Everyone loves the beautiful red leaved plants that we include as part of our Christmas decor. The poinsettia is as much a part of the Christmas greenhouse as holly or a fir-tree. But how did we come to include these plants as part of Christmas? The plant is a native of Mexico and is more a small shrub or tree than a flower. The red color is actually the leaves of the plant changing color, not petals at all. The Aztecs used the plant to make dye for fabrics and to paint their skin. The Christmas connection is said to originate in the 16th century with a young girl who wished to make a gift to Mary on Christmas Eve but was too poor to afford a gift. On the way to the church she was visited by an angel who told her to pick some weeds along the road. When she presented these at the church they were transformed into the beautiful red poinsettia plant. In the seventeenth century Franciscan monks in Central America had incorporated the plant into the holiday season and said the shape of the plant represented the star of Bethlehem and the red color the sacrifice Jesus was to make. The plant was introduced to America in the 1820s by our first minister to Mexico, Joel Poinsett, obviously the plant’s American namesake.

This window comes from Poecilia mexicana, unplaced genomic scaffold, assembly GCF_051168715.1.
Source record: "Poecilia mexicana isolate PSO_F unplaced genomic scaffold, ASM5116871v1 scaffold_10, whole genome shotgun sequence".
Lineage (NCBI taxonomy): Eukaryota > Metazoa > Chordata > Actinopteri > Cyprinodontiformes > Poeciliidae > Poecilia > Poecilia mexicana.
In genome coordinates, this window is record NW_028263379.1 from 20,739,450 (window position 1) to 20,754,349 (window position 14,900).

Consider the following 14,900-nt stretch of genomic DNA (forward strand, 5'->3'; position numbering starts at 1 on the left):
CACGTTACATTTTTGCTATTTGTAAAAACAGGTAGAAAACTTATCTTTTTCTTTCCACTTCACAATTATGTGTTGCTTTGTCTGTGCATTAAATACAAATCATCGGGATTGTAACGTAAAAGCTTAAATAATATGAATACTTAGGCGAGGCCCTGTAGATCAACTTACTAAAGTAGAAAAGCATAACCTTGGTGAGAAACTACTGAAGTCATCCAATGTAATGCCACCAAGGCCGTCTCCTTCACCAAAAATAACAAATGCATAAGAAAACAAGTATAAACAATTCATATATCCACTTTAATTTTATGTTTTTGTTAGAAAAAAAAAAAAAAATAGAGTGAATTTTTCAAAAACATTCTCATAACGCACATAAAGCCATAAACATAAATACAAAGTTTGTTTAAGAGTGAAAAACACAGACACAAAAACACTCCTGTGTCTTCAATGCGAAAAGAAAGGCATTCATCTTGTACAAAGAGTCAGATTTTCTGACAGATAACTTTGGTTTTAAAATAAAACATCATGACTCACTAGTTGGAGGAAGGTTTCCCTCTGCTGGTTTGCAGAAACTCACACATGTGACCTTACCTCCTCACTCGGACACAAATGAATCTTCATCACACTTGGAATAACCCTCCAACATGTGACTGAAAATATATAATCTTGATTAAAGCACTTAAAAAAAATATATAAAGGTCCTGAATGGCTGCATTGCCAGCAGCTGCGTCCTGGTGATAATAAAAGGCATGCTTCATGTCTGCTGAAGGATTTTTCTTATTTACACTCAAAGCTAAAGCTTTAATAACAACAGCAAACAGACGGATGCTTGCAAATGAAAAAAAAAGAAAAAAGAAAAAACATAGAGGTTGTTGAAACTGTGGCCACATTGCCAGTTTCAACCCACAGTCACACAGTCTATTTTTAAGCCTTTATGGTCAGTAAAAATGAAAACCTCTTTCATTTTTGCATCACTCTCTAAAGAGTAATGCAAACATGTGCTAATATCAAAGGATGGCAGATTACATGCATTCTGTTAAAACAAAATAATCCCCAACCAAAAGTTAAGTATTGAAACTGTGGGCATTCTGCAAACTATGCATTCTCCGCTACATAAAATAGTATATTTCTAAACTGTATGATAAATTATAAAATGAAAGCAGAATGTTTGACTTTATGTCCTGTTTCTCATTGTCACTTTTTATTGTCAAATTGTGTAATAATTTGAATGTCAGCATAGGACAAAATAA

The popularity spread quickly in the US in the 20th century. From 1900 through the early 1990s a single family, the Eckes, dominated growth and spread of the plant. In the early days of color television the family sent free plants to news and other TV studios to use a set decoration on the air to increase popularity and demand for the plant. In the 90s the family met new competition as the secret method they had for growing the plants so full ( a genetic hybrid) became known to all. Since 2008 the largest producers of the plant no longer grow in the US. Today the plants may be red, pink, or white in coloring. Even brilliant yellow and silver varieties are grown. There are more than 100 different varieties of the plant. But what do you do with them from January through November?
Keeping your poinsettia plants year round is not as easy as it might seem. This is why so many people just buy new ones each fall. I still remember the gigantic plants my great, great aunt had at her house when I was growing up. She diligently cared for hers and the plants were close to 30 years old I was told. The key to keeping the plant year round is the care. In late spring it must be cut back and then in the summer placed in bright sun to grow anew. You must regular pinch back the new growth to keep it a stout plant and not grow to be tall and spindly. The real challenge is in early fall when you must keep the plant in total darkness for about 14 hours a day. Check out the great tips on care from about.com’s gardening section- Poinsettias- Keepers or compost? .